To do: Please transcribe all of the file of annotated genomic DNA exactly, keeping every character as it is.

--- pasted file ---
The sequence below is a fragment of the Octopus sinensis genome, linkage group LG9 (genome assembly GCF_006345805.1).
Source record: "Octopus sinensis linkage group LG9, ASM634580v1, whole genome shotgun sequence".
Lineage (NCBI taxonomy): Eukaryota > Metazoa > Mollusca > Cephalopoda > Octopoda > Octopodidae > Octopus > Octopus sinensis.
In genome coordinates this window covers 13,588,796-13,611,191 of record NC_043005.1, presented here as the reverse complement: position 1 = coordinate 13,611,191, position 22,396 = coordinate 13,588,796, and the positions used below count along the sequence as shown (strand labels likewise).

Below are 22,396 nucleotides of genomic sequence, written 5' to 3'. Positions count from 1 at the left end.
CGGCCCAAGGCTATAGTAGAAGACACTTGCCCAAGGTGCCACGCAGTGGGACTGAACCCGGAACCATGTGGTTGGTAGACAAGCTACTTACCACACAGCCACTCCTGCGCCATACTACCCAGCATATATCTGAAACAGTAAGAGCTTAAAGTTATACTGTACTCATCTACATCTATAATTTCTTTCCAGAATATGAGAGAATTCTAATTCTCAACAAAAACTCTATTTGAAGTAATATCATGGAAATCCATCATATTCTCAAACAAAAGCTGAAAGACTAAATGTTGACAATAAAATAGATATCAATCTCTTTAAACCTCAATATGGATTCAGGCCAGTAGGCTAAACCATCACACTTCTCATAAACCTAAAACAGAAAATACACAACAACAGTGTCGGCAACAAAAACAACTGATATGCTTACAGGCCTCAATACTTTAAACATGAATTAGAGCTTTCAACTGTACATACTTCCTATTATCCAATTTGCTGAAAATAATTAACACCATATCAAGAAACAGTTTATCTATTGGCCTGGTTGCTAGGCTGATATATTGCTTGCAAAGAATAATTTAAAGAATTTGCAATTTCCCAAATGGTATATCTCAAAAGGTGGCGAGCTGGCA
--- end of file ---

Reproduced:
The sequence below is a fragment of the Octopus sinensis genome, linkage group LG9 (genome assembly GCF_006345805.1).
Source record: "Octopus sinensis linkage group LG9, ASM634580v1, whole genome shotgun sequence".
Lineage (NCBI taxonomy): Eukaryota > Metazoa > Mollusca > Cephalopoda > Octopoda > Octopodidae > Octopus > Octopus sinensis.
In genome coordinates this window covers 13,588,796-13,611,191 of record NC_043005.1, presented here as the reverse complement: position 1 = coordinate 13,611,191, position 22,396 = coordinate 13,588,796, and the positions used below count along the sequence as shown (strand labels likewise).

Below are 22,396 nucleotides of genomic sequence, written 5' to 3'. Positions count from 1 at the left end.
CGGCCCAAGGCTATAGTAGAAGACACTTGCCCAAGGTGCCACGCAGTGGGACTGAACCCGGAACCATGTGGTTGGTAGACAAGCTACTTACCACACAGCCACTCCTGCGCCATACTACCCAGCATATATCTGAAACAGTAAGAGCTTAAAGTTATACTGTACTCATCTACATCTATAATTTCTTTCCAGAATATGAGAGAATTCTAATTCTCAACAAAAACTCTATTTGAAGTAATATCATGGAAATCCATCATATTCTCAAACAAAAGCTGAAAGACTAAATGTTGACAATAAAATAGATATCAATCTCTTTAAACCTCAATATGGATTCAGGCCAGTAGGCTAAACCATCACACTTCTCATAAACCTAAAACAGAAAATACACAACAACAGTGTCGGCAACAAAAACAACTGATATGCTTACAGGCCTCAATACTTTAAACATGAATTAGAGCTTTCAACTGTACATACTTCCTATTATCCAATTTGCTGAAAATAATTAACACCATATCAAGAAACAGTTTATCTATTGGCCTGGTTGCTAGGCTGATATATTGCTTGCAAAGAATAATTTAAAGAATTTGCAATTTCCCAAATGGTATATCTCAAAAGGTGGCGAGCTGGCA